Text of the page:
Originally published Jan. 19, 2011
Batting against the Royals' Tom Gordon in June 1993 with the bases loaded, Sorrento hit a 2-0 pitch for a grand slam to right, The Associated Press wrote.
"Obviously, in that situation, you're looking for a pitch in the zone you can handle," Sorrento told The AP. "For me, that's the middle part of the plate and in. He just got a pitch up in the zone where I'm looking for it."
The grand slam was the first of Sorrento's career. Before his career was out in 1999, he would hit eight more.
Sorrento's career began in 1986, drafted by the Angels in the fourth round out of Florida State. He started at single-A, stayed there through 1988.
Traded to the Twins, Sorrento spent most of 1989 at AA Orlando. By September, he was in Minnesota. He played 14 games for the Twins that September, going 5 for 21.
He returned to Minnesota for 41 games in 1990 and another 26 in the Twins' championship year of 1991.
On his trip to the bigs in 1990, Twins Manager Tom Kelly had good things to say about Sorrento, after a Sorrento pinch-hit home run in September. "He's a big, strong kid who hit a lot of home runs in the minors," Kelly told reporters afterward.
Sorrento played first base, a position the Twins already had filled in Kent Hrbek, The AP wrote. But in July 1991, Sorrento still made his mark. He hit another pinch-hit home run, this one a three-run job, to help the Twins to a 7-3 win.
"It feels really good to contribute when the team is playing well," Sorrento told The AP after the game, while also crediting teammate Mike Pagliarulo. He went 0 for 2 that year in the World Series.
Another trade for 1992 and Sorrento was with the Indians. He was also in the majors to stay. Sorrento played 140 games for Cleveland that year, hitting .269 with 18 home runs.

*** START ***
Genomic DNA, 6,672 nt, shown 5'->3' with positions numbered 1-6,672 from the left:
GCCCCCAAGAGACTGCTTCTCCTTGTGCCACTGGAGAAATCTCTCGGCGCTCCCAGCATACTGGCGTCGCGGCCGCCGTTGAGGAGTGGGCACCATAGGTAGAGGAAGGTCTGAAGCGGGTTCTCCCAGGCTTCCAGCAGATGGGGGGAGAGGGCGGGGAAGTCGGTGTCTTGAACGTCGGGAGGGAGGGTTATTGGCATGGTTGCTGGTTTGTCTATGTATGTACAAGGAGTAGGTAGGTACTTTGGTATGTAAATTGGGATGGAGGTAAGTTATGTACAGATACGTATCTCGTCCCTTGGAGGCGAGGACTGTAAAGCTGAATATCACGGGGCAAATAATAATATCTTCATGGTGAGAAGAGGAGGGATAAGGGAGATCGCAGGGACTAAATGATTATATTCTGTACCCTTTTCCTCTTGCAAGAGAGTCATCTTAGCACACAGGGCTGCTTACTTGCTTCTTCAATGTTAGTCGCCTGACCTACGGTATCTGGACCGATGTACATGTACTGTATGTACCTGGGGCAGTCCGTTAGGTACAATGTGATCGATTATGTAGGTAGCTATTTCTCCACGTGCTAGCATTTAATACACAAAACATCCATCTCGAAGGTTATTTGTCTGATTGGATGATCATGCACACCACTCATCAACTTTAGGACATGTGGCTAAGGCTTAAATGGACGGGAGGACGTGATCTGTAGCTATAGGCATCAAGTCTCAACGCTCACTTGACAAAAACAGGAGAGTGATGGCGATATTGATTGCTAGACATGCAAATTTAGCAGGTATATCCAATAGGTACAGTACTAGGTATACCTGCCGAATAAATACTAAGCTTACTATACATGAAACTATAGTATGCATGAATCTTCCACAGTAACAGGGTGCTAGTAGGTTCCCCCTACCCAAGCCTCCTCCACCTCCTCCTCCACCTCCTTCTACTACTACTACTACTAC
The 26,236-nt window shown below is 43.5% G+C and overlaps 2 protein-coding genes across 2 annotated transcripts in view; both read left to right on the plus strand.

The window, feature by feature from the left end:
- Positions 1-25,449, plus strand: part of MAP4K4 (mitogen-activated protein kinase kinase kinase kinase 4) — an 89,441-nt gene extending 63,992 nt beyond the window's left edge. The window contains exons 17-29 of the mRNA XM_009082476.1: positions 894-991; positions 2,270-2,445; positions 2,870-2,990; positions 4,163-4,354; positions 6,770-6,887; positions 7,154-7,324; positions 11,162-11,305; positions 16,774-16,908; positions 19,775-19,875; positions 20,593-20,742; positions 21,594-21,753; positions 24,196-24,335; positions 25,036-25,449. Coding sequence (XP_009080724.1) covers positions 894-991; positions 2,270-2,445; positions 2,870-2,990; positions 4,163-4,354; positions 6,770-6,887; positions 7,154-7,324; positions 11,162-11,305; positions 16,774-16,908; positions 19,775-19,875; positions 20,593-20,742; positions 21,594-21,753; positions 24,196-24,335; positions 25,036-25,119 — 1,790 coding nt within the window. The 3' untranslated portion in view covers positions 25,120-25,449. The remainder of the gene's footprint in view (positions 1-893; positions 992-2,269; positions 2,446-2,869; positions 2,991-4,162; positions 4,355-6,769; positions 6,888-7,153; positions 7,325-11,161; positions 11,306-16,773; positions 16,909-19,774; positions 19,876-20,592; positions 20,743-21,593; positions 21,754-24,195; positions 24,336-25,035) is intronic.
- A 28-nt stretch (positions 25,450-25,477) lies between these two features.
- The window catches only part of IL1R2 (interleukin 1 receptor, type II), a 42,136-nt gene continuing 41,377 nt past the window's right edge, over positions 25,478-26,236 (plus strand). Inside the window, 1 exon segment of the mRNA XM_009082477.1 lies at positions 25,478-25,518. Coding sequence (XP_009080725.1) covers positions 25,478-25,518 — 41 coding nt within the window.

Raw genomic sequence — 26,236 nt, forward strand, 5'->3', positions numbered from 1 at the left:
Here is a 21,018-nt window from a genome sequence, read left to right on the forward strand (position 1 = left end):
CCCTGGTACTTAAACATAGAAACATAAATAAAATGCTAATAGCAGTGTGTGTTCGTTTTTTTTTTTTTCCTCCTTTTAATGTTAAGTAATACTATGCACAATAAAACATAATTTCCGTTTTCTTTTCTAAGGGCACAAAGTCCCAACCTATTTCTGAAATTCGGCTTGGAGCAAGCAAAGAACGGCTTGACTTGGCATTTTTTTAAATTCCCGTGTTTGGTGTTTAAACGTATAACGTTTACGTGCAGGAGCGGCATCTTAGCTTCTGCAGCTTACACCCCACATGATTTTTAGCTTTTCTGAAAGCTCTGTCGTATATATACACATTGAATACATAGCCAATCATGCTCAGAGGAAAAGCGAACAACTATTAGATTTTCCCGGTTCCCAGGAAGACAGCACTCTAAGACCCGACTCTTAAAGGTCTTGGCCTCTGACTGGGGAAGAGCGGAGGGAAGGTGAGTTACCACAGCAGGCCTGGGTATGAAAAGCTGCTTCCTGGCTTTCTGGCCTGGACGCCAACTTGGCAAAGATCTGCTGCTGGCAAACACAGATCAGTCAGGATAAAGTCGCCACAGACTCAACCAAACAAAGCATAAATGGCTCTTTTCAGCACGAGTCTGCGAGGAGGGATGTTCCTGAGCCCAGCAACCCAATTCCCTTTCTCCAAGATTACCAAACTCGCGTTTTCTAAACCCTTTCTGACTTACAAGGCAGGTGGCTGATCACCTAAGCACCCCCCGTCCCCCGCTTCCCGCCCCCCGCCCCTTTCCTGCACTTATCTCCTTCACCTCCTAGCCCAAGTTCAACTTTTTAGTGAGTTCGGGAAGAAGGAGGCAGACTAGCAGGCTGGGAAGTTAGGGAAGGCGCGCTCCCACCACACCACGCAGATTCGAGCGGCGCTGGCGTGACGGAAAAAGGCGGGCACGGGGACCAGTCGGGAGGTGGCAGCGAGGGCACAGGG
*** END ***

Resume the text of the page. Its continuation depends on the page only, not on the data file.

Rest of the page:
He stayed with the Indians through 1995. He hit .280 in 1994 and his bat also got hot with a stretch of five home runs in five games. Sorrento's bat also made headlines elsewhere. It showed up in the umpire's clubhouse as a stand-in for Albert Belle's corked bat.
"I guess we'll have to call Judge Wapner," Sorrento told reporters of the bat incident. "At least my bat will be remembered for something."
In 1995, Sorrento hit 25 home runs. He also went 2 for 11 that year for the Indians in the World Series.
It was that last campaign that convinced the Mariners to sign Sorrento. Seattle was looking for a cheaper replacement for Tino Martinez. And he got off to a hot start. By late June, he was hitting .324 with 13 home runs. The Mariners tried to make him not pull the ball so much, The Tacoma News Tribune wrote.
"I picked up what they were asking me to do quickly, because it's what I did when I first got to the big leagues in Minnesota," Sorrento told The News Tribune. "In Cleveland two years ago, they made me more of a pull hitter, and last season I kind of carried it to the extreme."
Sorrento stayed with Seattle for two seasons, hitting 23 home runs in his first campaign and 31 in his second. The Florida State product then finished out his career with two seasons with Tampa Bay.
He hit 11 home runs in his final season. One of those came off Boston's John Wasdin in an early July game.
"He just happened to put a pitch out over the plate, a fastball, and it just hit the good part of the bat," Sorrento told The Hartford Courant afterward. "It was a good win for us."
- Pittsburgh Press, wire services, Sept. 14, 1990: Twins 3, Athletics 1
- Bangor Daily News, Associated Press, July 13, 1991: Sorrento makes most of at-bat
- Junction City Daily Union, Associated Press, June 27, 1993: Sorrento's clout sinks Royals
- Hartford Courant, July 24, 1994: Of Corked Bats And Salary Caps
- Spokane Spokesman-Review, Tacoma News Tribune, June 25, 1996: Sorrento's secret: Stop pulling fast ones
- Hartford Courant, July 7, 1999: It's Another Wasdin Effort